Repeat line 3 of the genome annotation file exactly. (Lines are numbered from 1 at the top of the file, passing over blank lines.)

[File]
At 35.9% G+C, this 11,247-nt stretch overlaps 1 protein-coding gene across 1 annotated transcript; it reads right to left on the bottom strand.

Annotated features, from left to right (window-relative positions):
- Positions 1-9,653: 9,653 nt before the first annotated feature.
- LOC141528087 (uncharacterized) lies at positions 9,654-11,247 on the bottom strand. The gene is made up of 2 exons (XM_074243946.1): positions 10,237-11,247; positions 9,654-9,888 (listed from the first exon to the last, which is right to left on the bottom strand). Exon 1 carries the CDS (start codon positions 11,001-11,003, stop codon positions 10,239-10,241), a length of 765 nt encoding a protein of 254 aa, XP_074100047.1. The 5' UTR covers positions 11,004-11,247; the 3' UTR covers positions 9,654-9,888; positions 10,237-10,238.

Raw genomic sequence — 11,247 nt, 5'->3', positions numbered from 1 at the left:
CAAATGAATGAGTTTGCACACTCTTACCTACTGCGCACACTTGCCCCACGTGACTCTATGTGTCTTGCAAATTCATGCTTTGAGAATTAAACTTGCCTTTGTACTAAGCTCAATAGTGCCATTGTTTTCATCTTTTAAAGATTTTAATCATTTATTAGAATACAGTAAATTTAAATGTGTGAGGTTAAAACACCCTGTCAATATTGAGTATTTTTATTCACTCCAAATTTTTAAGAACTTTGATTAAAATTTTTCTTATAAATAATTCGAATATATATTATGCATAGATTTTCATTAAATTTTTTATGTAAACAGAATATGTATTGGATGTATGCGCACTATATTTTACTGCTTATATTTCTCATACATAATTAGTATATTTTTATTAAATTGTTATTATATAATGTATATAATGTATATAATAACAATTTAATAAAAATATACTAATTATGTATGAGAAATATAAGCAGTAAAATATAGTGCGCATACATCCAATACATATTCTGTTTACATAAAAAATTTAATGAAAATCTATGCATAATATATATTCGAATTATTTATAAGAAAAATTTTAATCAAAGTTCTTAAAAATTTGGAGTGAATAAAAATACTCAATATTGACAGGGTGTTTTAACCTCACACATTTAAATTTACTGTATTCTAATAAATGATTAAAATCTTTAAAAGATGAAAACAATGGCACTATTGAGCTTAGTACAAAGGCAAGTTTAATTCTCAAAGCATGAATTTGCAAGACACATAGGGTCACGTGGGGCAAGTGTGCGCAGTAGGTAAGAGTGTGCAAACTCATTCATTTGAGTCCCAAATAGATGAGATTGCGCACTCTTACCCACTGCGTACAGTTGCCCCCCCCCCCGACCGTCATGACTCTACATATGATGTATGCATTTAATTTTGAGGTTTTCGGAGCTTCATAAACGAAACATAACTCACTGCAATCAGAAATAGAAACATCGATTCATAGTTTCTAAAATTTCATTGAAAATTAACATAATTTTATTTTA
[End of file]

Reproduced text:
- Positions 1-9,653: 9,653 nt before the first annotated feature.